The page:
Roget's 21st Century Thesaurus, Third Edition Copyright © 2013 by the Philip Lief Group.

EXAMPLES FROM THE WEB FOR MOVING

He was moving leisurely, keeping his horse at the cattle pony's lope.

Firing from ambush and moving from place to place, he would seem more than one man.

A phantom of him moving silent about the house fill the part as well!

When he stood behind her, silent and not moving, she turned slowly about and faced him.

Sidney could hear her moving about with flat, inelastic steps.

Moving from enclosure to enclosure of box, she came, before she knew it, to the house itself.

For at first she only perceived that a dim shadow was moving under the moonlight.

In the other case the moving and steering was done by turning a peg.

Of course this could be prevented by moving the camp out of range of this hill.

He could hear Cazi Moto moving about, arranging clothes and equipment.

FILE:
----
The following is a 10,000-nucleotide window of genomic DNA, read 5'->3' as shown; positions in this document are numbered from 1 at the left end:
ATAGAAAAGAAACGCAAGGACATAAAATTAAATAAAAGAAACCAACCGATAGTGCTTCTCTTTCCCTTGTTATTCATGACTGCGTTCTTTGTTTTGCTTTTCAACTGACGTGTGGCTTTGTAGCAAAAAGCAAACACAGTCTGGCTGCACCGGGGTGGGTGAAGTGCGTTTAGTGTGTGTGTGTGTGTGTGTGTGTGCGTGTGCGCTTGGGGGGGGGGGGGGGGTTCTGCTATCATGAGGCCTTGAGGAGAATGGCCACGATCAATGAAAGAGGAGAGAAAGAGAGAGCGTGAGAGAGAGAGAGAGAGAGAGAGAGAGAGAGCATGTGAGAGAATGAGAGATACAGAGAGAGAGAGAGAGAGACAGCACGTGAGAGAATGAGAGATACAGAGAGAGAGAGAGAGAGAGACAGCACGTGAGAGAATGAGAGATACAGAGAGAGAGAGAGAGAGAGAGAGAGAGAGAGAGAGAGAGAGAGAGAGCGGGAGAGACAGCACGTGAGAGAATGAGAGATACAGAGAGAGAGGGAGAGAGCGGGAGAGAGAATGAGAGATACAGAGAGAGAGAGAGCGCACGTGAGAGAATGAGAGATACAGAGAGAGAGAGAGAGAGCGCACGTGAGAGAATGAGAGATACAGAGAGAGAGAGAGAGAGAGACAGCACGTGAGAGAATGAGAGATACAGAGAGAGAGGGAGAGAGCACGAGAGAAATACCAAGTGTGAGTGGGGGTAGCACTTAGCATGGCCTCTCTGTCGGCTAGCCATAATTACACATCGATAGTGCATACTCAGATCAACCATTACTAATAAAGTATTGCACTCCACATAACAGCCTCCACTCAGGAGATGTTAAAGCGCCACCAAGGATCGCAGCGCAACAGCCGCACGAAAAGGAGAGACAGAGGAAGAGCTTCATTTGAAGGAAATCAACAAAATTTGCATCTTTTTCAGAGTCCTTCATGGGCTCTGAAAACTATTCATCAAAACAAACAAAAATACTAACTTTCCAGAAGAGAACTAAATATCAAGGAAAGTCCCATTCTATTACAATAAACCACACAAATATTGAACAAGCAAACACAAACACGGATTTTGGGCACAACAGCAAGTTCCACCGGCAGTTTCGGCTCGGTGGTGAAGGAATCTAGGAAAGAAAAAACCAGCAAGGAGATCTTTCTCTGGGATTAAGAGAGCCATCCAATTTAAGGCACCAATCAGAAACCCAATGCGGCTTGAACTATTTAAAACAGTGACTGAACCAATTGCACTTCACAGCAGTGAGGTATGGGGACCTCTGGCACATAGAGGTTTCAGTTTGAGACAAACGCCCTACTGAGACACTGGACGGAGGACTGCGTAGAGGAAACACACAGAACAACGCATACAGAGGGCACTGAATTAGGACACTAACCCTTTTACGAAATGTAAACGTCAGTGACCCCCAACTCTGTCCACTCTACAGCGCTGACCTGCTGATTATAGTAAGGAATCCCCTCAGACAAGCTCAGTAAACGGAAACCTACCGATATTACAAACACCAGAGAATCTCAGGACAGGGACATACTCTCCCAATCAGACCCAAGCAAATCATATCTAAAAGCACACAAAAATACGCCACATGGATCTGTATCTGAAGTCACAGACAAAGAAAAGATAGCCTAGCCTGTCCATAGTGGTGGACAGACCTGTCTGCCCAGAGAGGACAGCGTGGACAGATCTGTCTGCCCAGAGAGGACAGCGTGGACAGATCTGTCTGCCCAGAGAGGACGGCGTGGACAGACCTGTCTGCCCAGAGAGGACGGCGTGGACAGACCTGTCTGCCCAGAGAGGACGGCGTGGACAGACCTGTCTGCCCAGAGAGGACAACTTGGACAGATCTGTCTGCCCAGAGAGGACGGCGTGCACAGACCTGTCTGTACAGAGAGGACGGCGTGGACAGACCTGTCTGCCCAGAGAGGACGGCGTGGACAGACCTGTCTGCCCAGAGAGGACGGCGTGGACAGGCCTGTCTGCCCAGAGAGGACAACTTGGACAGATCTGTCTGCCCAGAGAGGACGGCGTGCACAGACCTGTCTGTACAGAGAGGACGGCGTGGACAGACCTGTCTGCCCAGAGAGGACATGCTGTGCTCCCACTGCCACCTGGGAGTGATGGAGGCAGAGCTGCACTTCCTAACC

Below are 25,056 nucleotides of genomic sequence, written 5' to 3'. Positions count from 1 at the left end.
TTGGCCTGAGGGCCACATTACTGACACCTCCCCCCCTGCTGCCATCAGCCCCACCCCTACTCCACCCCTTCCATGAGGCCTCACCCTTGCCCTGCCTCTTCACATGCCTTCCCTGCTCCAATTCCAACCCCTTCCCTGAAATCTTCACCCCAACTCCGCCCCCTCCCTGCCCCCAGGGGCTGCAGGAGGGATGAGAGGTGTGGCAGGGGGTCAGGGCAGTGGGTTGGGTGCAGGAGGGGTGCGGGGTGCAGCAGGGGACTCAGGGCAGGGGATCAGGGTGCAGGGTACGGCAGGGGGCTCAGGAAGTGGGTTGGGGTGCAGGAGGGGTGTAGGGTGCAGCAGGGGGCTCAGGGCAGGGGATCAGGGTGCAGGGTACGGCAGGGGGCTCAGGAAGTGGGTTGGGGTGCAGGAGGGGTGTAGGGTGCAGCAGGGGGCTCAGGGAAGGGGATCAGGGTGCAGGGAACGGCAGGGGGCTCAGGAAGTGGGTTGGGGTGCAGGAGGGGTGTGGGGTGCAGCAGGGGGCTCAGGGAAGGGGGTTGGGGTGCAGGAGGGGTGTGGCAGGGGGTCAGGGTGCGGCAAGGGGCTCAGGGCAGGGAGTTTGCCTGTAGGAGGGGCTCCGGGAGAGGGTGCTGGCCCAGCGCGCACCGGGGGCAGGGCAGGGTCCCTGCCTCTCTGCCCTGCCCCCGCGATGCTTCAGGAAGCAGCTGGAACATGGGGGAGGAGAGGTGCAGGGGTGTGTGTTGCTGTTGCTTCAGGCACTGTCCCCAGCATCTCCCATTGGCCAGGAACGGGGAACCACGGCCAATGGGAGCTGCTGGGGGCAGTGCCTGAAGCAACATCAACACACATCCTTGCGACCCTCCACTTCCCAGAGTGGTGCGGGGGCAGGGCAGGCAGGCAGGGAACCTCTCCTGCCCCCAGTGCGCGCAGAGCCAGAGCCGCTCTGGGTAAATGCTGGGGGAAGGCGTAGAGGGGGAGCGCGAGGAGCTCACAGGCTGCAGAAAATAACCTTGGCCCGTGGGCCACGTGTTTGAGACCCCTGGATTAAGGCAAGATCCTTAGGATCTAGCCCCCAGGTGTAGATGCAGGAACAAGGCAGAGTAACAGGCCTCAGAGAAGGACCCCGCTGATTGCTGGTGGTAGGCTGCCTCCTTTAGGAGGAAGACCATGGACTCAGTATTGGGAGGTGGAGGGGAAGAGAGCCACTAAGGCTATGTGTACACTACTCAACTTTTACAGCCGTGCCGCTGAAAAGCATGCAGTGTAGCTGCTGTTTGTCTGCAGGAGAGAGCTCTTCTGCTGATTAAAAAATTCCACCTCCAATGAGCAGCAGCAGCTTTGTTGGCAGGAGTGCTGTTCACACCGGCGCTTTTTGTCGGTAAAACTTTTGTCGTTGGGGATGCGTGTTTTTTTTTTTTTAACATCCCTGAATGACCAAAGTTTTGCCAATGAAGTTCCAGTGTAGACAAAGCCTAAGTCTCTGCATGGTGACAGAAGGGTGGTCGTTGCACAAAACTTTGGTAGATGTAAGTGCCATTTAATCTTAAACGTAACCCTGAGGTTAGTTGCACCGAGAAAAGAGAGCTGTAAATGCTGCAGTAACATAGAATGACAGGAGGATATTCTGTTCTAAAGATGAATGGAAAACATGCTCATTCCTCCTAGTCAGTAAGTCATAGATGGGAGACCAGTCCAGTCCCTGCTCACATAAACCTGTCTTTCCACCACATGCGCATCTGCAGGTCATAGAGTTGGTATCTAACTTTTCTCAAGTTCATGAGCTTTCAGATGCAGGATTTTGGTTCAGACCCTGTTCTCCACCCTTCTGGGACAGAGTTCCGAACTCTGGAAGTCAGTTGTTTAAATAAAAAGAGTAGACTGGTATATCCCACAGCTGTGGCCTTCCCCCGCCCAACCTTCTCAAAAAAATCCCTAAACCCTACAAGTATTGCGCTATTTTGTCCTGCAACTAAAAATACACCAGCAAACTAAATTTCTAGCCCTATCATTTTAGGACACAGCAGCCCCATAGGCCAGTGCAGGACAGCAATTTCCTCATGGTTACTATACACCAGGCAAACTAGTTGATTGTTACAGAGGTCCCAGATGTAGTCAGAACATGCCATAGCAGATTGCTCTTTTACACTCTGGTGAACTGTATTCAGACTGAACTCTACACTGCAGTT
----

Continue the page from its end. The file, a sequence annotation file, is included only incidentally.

WORD ORIGIN

late 13c., from Anglo-French mover, Old French movoir "to move, get moving, set out; set in motion; introduce" (Modern French mouvoir), from Latin movere "move, set in motion; remove; disturb" (past participle motus, frequentative motare), from PIE root *meue- "to push away" (cf. Sanskrit kama-muta "moved by love" and probably mivati "pushes, moves;" Lithuanian mauti "push on;" Greek ameusasthai "to surpass," amyno "push away").

Intransitive sense developed in Old French and came thence to English, though it now is rare in French. Meaning "to affect with emotion" is from c.1300; that of "to prompt or impel toward some action" is from late 14c. Sense of "to change one's place of residence" is from 1707. Meaning "to propose (something) in an assembly, etc.," is first attested mid-15c. Related: Moved; moving.

MORE RELATED WORDS FOR MOVING

Roget's 21st Century Thesaurus, Third Edition Copyright © 2013 by the Philip Lief Group.